We are all feeling the pinch of inflation. As we adjust to the rising price of goods and services, a silver-lining has emerged and has caught the eye of investors: Series I Bonds.
What are Series I Bonds?
Series I Bonds, otherwise known as I Bonds, have become a popular talking point in 2022. Rightfully so, given their current annual interest rate of 9.62%. The return offered by I Bonds is a combination of a fixed rate, set by the U.S. Treasury Department, and an inflation-adjusted variable rate, which adjusts every 6 months based on the Consumer Price Index (CPI).
In addition to the appealing current interest rate, I Bonds also provide the comfort of being backed by the U.S. Government. This makes them appealing to investors who are looking for a secure investment that can balance current inflationary pressures.
In terms of the logistics, Series I Bonds cannot be purchased within a Brokerage account, but rather, electronic I Bonds can be purchased directly online at: www.TreasuryDirect.gov. The minimum purchase is $25 (per person, per year) and the maximum purchase is $10,000 (per person, per year). There is also an opportunity to purchase up to $5,000 in paper I Bonds using tax return dollars.
After I Bonds are purchased, there is a minimum 1 year term of ownership. Investors also want to keep in mind that if I Bonds are sold within 5 years, the investor will forfeit 3 months of interest.
I Bonds mature after 30 years. Interest is earned until they mature, or until they are sold, if sooner. Tax deferral on the interest is a nice benefit, and there is no state tax. Federal tax will be due upon maturity or when the I Bonds are sold, unless the funds are used for education expenses.
Are Series I Bonds a Good Investment for You?
While the current benefits of owning Series I Bonds are clear, the question of whether they are a good investment depends on the investor’s situation. In particular, it is important to understand the liquidity constraints as well as future adjustments to the interest rate.
With a minimum 1 year, and an ideal 5 year, holding period, investors need to understand that their money will be tied up for some length of time. If short-term liquidity is a priority, I Bonds may not be a great fit.
Of course, the 9.62% interest rate is what has drawn many investors to consider investing in I Bonds, but the rate will adjust every 6 months. (The current 9.62% initial rate is available through October 2022.) If inflation persists, an elevated rate may continue to be offered. If inflation recedes, the rate offered on I Bonds will likely drop. Keep in mind, buying now does not lock in the 9.62% current return for the life of the I Bonds you purchase.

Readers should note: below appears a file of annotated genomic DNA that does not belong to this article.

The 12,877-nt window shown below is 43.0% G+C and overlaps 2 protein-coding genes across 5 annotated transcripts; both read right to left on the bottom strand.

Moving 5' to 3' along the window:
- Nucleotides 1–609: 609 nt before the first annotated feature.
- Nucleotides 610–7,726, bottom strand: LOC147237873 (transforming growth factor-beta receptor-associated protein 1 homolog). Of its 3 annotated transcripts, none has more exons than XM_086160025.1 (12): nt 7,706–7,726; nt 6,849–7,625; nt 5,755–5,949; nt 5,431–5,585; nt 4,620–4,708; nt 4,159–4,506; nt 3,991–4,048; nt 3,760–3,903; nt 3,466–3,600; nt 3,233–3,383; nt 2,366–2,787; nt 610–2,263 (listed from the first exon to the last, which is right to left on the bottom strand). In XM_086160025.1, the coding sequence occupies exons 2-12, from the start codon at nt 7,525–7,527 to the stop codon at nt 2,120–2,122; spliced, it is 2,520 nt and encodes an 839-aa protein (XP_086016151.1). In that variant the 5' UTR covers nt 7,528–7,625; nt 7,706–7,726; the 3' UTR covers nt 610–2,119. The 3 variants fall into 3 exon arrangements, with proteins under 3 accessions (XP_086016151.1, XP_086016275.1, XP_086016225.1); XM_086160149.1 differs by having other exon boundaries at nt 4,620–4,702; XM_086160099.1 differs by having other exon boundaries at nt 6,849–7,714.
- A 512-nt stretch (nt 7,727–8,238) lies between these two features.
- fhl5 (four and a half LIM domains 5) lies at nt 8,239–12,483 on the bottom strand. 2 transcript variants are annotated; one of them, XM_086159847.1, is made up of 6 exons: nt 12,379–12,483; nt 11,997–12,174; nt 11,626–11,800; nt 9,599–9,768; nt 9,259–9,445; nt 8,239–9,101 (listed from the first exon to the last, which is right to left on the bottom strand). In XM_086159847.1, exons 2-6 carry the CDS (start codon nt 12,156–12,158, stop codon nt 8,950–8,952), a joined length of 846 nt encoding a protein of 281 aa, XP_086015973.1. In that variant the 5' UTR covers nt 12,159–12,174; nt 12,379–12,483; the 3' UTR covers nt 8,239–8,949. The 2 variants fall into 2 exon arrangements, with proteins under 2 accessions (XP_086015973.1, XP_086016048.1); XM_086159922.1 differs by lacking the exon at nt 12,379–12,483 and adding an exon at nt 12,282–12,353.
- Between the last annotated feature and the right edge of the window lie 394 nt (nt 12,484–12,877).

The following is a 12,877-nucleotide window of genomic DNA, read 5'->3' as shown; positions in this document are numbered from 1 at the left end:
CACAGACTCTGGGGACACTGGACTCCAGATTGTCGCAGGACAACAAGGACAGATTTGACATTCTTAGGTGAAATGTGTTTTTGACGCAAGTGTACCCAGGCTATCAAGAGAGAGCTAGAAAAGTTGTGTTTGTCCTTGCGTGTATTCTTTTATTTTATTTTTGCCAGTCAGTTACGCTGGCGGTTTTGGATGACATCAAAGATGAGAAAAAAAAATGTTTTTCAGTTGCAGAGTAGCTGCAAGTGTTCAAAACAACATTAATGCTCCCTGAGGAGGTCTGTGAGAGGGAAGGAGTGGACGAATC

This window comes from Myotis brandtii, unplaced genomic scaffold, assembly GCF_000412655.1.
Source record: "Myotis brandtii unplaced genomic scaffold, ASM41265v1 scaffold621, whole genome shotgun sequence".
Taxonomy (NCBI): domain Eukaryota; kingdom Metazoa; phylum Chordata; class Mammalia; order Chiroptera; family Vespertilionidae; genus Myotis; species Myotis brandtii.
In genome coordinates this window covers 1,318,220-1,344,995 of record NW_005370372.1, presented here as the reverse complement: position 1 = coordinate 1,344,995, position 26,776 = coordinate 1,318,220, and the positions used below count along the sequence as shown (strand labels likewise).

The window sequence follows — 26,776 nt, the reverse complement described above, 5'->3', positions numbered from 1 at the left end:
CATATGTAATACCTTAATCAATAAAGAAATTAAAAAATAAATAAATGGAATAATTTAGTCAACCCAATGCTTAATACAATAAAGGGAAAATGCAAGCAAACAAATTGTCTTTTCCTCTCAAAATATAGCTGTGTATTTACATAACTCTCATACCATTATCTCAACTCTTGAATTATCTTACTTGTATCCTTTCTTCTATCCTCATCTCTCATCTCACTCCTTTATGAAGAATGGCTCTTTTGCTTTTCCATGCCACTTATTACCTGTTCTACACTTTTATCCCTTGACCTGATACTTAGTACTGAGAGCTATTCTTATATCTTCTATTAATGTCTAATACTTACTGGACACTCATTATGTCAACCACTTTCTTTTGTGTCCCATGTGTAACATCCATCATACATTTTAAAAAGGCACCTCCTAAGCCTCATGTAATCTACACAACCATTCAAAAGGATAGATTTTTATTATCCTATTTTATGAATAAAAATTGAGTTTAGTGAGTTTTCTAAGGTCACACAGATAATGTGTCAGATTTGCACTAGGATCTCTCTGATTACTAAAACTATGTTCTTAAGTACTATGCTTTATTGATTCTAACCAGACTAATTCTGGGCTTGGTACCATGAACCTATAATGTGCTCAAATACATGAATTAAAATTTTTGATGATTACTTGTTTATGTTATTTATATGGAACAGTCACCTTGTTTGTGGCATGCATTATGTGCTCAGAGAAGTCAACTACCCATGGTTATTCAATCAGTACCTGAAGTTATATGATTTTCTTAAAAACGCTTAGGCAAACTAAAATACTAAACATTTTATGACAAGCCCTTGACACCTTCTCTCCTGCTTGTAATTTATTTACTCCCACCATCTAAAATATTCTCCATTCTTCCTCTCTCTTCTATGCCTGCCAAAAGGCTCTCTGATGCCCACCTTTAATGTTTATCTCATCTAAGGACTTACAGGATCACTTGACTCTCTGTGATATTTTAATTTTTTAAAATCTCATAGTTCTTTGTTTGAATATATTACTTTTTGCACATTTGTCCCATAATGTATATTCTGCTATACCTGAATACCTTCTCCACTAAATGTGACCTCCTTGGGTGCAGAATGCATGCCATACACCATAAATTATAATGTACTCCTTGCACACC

Series I Bonds could be a good fit for an investor who is looking for a substitute for CDs or money market funds. Even so, rates on CDs and money market funds are also increasing in the current environment. With the potential of a reduction in CPI, and subsequently a decrease in the interest rate for I Bonds, the benefit of I Bonds versus other low-risk investments may reduce over time.
If there is cash sitting idly at the bank that is not earmarked for short-term cash flow needs, Series I Bonds may provide a solution as a safe, diversifying, inflation-protected investment. However, with the limits on the maximum allowed investment, the return may not make much of an impact on an investor’s total portfolio.
Liquidity and potentially higher returns, in exchange for taking on more risk, is still best achieved through investing in a diversified mix of asset classes within a brokerage account. Please reach out to your advisor with any questions about Series I Bonds, or to review how your portfolio is navigating the current market environment.
Additional Information About Series I Bonds
Additional information can be found on the TreasuryDirect.gov website: https://treasurydirect.gov/indiv/products/prod_ibonds_glance.htm.
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